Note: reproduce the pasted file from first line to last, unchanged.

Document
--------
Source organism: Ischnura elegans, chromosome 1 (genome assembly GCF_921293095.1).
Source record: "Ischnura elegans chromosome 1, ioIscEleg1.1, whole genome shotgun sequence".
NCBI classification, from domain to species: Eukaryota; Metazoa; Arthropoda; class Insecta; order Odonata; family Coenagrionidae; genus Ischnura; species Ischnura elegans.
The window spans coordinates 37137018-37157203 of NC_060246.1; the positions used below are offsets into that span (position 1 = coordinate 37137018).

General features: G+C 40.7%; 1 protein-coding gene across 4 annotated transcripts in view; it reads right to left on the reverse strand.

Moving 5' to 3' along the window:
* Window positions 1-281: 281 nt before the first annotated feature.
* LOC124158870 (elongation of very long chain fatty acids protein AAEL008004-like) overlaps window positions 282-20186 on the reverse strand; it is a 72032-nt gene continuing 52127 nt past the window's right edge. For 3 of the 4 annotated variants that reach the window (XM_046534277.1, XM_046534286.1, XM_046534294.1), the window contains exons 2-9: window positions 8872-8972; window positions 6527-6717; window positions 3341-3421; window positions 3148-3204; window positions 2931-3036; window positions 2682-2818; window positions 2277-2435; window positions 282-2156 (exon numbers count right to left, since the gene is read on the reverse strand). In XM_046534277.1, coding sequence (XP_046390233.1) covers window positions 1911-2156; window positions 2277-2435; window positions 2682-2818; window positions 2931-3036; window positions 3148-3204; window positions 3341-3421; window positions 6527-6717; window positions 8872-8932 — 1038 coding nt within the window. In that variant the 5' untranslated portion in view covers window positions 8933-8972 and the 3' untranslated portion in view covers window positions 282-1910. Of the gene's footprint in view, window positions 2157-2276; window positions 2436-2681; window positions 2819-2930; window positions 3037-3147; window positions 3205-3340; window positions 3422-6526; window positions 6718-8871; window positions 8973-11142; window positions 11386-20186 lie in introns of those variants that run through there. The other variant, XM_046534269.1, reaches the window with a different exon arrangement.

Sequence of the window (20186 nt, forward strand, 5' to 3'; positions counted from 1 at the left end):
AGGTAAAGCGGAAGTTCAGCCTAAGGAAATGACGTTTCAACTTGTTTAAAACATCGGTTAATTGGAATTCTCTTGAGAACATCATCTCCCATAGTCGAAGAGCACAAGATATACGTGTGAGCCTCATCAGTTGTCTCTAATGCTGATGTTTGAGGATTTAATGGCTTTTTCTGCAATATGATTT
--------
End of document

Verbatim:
Source organism: Ischnura elegans, chromosome 1 (genome assembly GCF_921293095.1).
Source record: "Ischnura elegans chromosome 1, ioIscEleg1.1, whole genome shotgun sequence".
NCBI classification, from domain to species: Eukaryota; Metazoa; Arthropoda; class Insecta; order Odonata; family Coenagrionidae; genus Ischnura; species Ischnura elegans.
The window spans coordinates 37137018-37157203 of NC_060246.1; the positions used below are offsets into that span (position 1 = coordinate 37137018).

General features: G+C 40.7%; 1 protein-coding gene across 4 annotated transcripts in view; it reads right to left on the reverse strand.

Moving 5' to 3' along the window:
* Window positions 1-281: 281 nt before the first annotated feature.
* LOC124158870 (elongation of very long chain fatty acids protein AAEL008004-like) overlaps window positions 282-20186 on the reverse strand; it is a 72032-nt gene continuing 52127 nt past the window's right edge. For 3 of the 4 annotated variants that reach the window (XM_046534277.1, XM_046534286.1, XM_046534294.1), the window contains exons 2-9: window positions 8872-8972; window positions 6527-6717; window positions 3341-3421; window positions 3148-3204; window positions 2931-3036; window positions 2682-2818; window positions 2277-2435; window positions 282-2156 (exon numbers count right to left, since the gene is read on the reverse strand). In XM_046534277.1, coding sequence (XP_046390233.1) covers window positions 1911-2156; window positions 2277-2435; window positions 2682-2818; window positions 2931-3036; window positions 3148-3204; window positions 3341-3421; window positions 6527-6717; window positions 8872-8932 — 1038 coding nt within the window. In that variant the 5' untranslated portion in view covers window positions 8933-8972 and the 3' untranslated portion in view covers window positions 282-1910. Of the gene's footprint in view, window positions 2157-2276; window positions 2436-2681; window positions 2819-2930; window positions 3037-3147; window positions 3205-3340; window positions 3422-6526; window positions 6718-8871; window positions 8973-11142; window positions 11386-20186 lie in introns of those variants that run through there. The other variant, XM_046534269.1, reaches the window with a different exon arrangement.

Sequence of the window (20186 nt, forward strand, 5' to 3'; positions counted from 1 at the left end):
AGGTAAAGCGGAAGTTCAGCCTAAGGAAATGACGTTTCAACTTGTTTAAAACATCGGTTAATTGGAATTCTCTTGAGAACATCATCTCCCATAGTCGAAGAGCACAAGATATACGTGTGAGCCTCATCAGTTGTCTCTAATGCTGATGTTTGAGGATTTAATGGCTTTTTCTGCAATATGATTT